I am not a big fan of frame/iframe solutions but iframes are sometimes necessary if you need to incorporate a legacy application within a new portal/application.

One of my main problems with iframes is that the address bar does not change when you navigate to a sub page within the iframe. This means that you cannot copy the current url from the address bar or bookmark the page and expect to see the same page when you revisit the bookmark.

I thought I would try to work around these problems using the url routing engine in ASP.NET MVC. I started with this url routing rule:

                 new { controller = "FramedApp", action = "ViewPage", page = "" }); 

Here I use a wildcard rule to capture the complete url after "framedApp/" and pass in that url to the ViewPage method that looks like this:

public ActionResult ViewPage(string page)
    ViewData["page"] = page;
    return View();

Not much going on here, I just simply pass the captured page url to the view. The view can then use this url to generate the src attribute for the iframe:

<viewdata page="string" />

<div class="framed-application">
    <iframe src="http://localhost/legacyApp/${page}" frameborder="0"></iframe>    

So what has this accomplished? Well now we can directly navigate to a sub page within the framed legacy app by a simple url syntax, for example: /framedApp/urlFor/legacyPage.aspx. This will make linking to specific pages in the legacy app a lot easier but there is still one big issue left. The url is not going to change when you move from legacyPage.aspx to legacyPage2.aspx, so you still cannot bookmark some pages.

This problem is a little problematic to work around, my first thought was to change the url by javascript everytime you load a page in the iframe, so if you click on a link to go to legacyPage2.aspx (from within the iframe) you could update the address bar to reflect the new page. However you cannot from javascript change the browser url without causing the browser to reload the page, which is not something we want to do. What you can do from javascript is to set the window location hash, the hash is the text after the "#" . The text after the hash sign is normally used to make the browser jump to a specific named element.

The fact that the text after the hash sign can be set by javascript is used to by many ajax applications to support bookmarking and browser history (back button). For example if you view a label in gmail the browser url looks like this:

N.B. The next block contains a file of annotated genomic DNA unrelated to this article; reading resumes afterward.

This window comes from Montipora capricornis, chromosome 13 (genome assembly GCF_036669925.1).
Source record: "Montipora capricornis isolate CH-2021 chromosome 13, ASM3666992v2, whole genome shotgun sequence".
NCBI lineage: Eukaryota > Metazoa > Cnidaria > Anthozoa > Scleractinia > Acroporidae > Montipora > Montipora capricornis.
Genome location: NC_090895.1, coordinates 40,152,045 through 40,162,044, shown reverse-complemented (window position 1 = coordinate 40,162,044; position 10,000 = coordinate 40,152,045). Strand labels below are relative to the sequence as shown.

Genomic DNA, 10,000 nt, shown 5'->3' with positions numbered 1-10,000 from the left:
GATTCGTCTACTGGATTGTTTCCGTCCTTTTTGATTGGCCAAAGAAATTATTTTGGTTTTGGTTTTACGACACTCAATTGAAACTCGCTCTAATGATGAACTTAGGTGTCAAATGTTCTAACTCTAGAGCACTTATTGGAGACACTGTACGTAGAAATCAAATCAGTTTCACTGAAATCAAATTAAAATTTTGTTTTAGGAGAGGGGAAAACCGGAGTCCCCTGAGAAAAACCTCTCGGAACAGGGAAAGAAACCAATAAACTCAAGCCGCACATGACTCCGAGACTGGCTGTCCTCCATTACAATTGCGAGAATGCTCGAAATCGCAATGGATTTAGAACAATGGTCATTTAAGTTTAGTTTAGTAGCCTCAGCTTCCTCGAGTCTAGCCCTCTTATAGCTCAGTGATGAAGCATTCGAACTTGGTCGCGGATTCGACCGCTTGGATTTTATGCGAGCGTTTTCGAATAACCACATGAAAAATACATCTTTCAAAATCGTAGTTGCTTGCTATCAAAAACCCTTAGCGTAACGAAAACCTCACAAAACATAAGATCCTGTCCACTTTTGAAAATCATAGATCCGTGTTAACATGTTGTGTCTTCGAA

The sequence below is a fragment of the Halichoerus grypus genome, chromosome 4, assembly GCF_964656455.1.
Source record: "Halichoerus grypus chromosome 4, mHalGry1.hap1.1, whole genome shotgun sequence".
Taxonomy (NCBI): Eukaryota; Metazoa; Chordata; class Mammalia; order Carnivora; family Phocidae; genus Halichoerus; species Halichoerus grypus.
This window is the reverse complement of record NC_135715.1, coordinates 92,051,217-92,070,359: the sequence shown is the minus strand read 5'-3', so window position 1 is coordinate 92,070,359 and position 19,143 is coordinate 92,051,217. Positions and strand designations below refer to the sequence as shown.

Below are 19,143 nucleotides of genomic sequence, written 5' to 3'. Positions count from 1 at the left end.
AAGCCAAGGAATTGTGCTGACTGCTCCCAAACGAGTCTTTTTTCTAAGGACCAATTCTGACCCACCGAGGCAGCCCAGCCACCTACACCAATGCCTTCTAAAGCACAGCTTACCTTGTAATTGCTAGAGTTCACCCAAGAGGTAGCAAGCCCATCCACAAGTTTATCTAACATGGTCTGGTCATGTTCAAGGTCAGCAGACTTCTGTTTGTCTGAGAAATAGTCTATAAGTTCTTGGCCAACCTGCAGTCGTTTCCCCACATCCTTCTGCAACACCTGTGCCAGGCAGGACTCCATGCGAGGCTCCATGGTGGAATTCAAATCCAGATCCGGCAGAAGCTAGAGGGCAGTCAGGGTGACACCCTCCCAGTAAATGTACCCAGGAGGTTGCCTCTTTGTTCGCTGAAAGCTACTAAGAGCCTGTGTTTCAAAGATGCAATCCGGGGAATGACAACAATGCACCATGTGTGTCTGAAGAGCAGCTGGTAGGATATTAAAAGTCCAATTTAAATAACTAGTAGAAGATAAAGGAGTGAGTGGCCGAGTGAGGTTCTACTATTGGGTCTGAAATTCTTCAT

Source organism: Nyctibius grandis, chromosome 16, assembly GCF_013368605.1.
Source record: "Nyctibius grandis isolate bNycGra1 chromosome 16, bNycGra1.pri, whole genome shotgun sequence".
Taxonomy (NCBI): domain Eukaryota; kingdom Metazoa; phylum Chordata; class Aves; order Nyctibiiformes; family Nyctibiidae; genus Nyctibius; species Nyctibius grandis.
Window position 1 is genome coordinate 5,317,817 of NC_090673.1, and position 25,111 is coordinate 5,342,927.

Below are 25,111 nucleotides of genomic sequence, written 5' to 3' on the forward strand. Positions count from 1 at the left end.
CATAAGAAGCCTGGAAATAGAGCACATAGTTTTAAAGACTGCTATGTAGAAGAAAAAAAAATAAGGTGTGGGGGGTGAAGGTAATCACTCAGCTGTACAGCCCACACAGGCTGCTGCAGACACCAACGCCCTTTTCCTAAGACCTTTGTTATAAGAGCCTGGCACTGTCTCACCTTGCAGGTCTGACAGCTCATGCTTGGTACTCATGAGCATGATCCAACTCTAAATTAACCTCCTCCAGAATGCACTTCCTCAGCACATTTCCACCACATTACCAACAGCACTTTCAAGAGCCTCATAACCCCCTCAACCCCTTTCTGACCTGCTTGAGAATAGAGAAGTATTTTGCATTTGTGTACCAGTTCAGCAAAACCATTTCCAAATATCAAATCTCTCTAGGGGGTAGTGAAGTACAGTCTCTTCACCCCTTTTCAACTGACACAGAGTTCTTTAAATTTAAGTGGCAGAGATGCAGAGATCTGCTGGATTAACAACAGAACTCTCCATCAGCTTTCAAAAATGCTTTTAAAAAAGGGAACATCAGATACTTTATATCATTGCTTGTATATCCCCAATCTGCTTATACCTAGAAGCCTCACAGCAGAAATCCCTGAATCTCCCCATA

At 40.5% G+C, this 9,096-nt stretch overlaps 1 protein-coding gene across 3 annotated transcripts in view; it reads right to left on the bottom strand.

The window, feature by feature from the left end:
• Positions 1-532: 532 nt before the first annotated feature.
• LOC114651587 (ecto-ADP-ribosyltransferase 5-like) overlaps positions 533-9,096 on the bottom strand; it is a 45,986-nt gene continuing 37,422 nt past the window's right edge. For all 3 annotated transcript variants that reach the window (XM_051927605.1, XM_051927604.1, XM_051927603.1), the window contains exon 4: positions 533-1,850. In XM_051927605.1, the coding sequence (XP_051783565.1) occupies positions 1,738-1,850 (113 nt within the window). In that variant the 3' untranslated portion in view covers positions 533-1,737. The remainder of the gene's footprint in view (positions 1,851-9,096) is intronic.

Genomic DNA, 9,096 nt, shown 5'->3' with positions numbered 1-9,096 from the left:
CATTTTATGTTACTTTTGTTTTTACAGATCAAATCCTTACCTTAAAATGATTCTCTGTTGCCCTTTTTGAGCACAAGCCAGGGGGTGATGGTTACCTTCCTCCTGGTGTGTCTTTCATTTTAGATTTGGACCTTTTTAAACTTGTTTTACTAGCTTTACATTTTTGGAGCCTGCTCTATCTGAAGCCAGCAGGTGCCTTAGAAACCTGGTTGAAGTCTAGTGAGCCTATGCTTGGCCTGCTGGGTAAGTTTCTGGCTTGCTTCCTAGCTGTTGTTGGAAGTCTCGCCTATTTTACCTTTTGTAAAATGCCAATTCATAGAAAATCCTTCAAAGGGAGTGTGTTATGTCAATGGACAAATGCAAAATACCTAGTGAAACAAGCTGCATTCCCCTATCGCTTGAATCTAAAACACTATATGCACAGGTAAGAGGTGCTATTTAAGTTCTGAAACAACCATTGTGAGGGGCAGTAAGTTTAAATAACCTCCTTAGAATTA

The problem though is that the text after the hash sign is not sent to the server so the url routing solution I tested above will not work. I need to change it into a javascript solution.

Here is what I ended up with (using JQuery):

$(document).ready(function() {
  if (window.location.hash.length > 0)
    var iframe = $('iframe').get(0);        
    iframe.src = "http://localhost/legacyApp/" + window.location.hash.substring(1);    
  $('iframe').load(function() {
    var page = this.contentDocument.baseURI.substring("http://localhost/legacyApp/".length);
    window.location.hash = page;            

What I do here is on document load I check if the browser url contains any hash argument, if it does I take the value and append it to the legacyApp url. I also hookup the iframe load event to update the hash when a new iframe page has loaded, for example after a you click a link to go to another page in the iframe. 


As you can see from the above screenshot the url now contains the url for the framed application, and it will be updated as you navigate the framed application. So bookmarking and copying the url to send to a friend will work. This makes working with web applications that use frames, at least for me a lot less frustrating as you can clearly see the url for the main page and the framed page. No need to right click This Frame->View Frame Info to find out what page you are currently viewing!